The main thing is

Cut/Paste solves this thread and

Code:
Quote:
"Finally, if you want to do all of this within the Command Prompt (or DOS box), then you can do that as well by using explicit paths in file names. May be cumbersome if you have lots of folders though."
is on to something because actually, when using DOSBox many months ago I preferred that! I like cli more than gui often.

That's a whole different can of worms. CLI does seem more peaceful though.

I think you reminded me of that and I didn't want to get entangled in "what did you mean? what was your perspective interpretation outlook of the question" and all this stuff because, understandably. Moving a folder or file into the upper level directory is a freakishly simple and common task and the fact that I was getting a "what do you mean by that" shattered any sense of equanimity and I found preposterously vexing. OKAY it wasn't that bad. HAHA. I know you were trying to help, our communication methods were slightly incompatible. If it makes you feel better; occasionally thigns that peopel say that irritate me are either a)idiotic and warrant anger or b)opening up something I hadn't thought of (which is overwhelming, but eventually very illuminating). This is way to complex and deep for a simple "move folder/file to '..' " question thread but if it was "b" that's okay.

whatever. I can't focus on this thread any more. Thanks.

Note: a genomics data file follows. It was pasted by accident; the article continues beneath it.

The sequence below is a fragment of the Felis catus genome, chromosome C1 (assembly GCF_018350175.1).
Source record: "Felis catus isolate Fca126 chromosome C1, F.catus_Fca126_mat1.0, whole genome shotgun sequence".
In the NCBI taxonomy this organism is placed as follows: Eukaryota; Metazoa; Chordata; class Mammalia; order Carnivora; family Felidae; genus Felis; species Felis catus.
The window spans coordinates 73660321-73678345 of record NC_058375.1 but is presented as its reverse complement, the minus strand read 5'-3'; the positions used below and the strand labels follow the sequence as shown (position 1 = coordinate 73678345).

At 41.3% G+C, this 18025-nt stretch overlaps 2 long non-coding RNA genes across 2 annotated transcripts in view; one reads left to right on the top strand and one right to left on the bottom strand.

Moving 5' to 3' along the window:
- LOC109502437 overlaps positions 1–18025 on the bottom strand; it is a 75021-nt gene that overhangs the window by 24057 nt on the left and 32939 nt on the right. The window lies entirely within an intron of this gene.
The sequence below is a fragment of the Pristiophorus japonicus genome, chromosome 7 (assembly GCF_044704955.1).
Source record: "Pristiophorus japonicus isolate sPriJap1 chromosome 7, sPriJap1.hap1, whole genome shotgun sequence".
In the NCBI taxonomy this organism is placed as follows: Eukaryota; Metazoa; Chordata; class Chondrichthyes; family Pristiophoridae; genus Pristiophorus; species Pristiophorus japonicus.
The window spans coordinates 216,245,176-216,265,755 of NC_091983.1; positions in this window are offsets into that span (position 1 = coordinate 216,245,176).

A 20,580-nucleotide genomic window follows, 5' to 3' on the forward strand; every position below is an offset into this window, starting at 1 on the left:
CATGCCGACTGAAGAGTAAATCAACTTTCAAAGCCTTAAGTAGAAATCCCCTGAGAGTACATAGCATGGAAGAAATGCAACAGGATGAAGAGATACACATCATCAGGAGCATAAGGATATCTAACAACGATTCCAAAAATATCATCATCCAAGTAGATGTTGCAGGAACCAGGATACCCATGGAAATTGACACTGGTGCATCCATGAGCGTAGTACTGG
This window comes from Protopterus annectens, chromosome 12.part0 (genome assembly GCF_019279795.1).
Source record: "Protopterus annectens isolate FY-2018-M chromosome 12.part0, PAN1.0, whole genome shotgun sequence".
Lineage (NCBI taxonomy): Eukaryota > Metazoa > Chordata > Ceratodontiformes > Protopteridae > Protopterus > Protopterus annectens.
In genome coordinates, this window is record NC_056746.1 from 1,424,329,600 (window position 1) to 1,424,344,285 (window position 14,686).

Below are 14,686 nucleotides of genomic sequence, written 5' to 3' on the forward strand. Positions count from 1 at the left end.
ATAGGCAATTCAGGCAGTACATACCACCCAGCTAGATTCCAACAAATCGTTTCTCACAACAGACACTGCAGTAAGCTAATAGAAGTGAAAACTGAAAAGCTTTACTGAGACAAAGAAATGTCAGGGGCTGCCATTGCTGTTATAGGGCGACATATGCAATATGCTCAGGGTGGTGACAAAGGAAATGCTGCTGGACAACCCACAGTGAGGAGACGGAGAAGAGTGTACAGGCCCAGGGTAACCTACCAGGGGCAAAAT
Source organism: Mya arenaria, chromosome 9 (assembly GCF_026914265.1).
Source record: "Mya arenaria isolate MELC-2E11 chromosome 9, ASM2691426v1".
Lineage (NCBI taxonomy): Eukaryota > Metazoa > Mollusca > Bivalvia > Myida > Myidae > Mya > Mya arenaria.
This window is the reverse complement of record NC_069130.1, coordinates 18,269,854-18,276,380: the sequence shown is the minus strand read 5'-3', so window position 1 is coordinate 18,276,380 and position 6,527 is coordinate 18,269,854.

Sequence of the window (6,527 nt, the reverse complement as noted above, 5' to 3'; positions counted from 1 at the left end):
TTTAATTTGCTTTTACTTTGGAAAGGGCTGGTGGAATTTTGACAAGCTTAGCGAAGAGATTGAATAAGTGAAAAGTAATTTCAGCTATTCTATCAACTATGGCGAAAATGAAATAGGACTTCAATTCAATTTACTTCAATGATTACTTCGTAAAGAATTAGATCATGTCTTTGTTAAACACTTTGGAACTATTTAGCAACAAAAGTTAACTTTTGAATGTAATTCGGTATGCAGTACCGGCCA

I just didn't want some philosophical inquiry to a question seemingly so simple.

I may delve into more CLI cmd or DOSBox and other OSes that seems refreshing at times.
My System SpecsSystem Spec
14 Jan 2012   #9
johntkucz

windows 7 pro
 
 

hey unifex. I can't be all concerned about someone getting uspet about somethign I said because of being already too peeved and exhausted myself. I recognize you were trying to be helpful. the way you made a simple question seem philsophical, disturbed me and was frustrating.

however the responses helped find a solution. so..good. thanks.

also you offered these responses for free (some are helpful; some aren't) meh. w/e. Thanks.
My System SpecsSystem Spec
14 Jan 2012   #10
lehnerus2000

Windows 7 Ultimate SP1 (64 bit), Linux Mint 17.1 MATE (64 bit)
 
 
Keyboard + Mouse Combos

What Windows Explorer view are you using?

Click on picture for animation.
-windows-explorer.gif

Keyboard + Mouse (2 Buttons + Wheel) Combos

Copy Object
Ctrl + drag (left mouse button)
Move Object
Shift + drag (left mouse button)
Create Link/Shortcut to Object
Alt + drag (left mouse button)
Zoom (in & out)
Ctrl + Scroll Wheel
Scroll (left & right)
Alt + Scroll Wheel
OR
Shift + Scroll Wheel
This action depends on the program you are using (e.g. IIRC, Photoshop uses Alt and GIMP uses Shift).
Auto-Scroll (up & down, left & right)
Scroll Wheel Button
Some programs allow auto-scrolling (e.g. Word, IE, Firefox).
This places a marker on the page.
The distance and location that you move the mouse pointer (relative to the marker) controls the speed and scroll direction.
You can also use drag (right mouse button), which will give you a menu of options (when you release it) including "Cancel".


This only applies to Windows (in Linux, the GUI uses the mouse differently).


My System SpecsSystem Spec
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 Adding files to containing Folder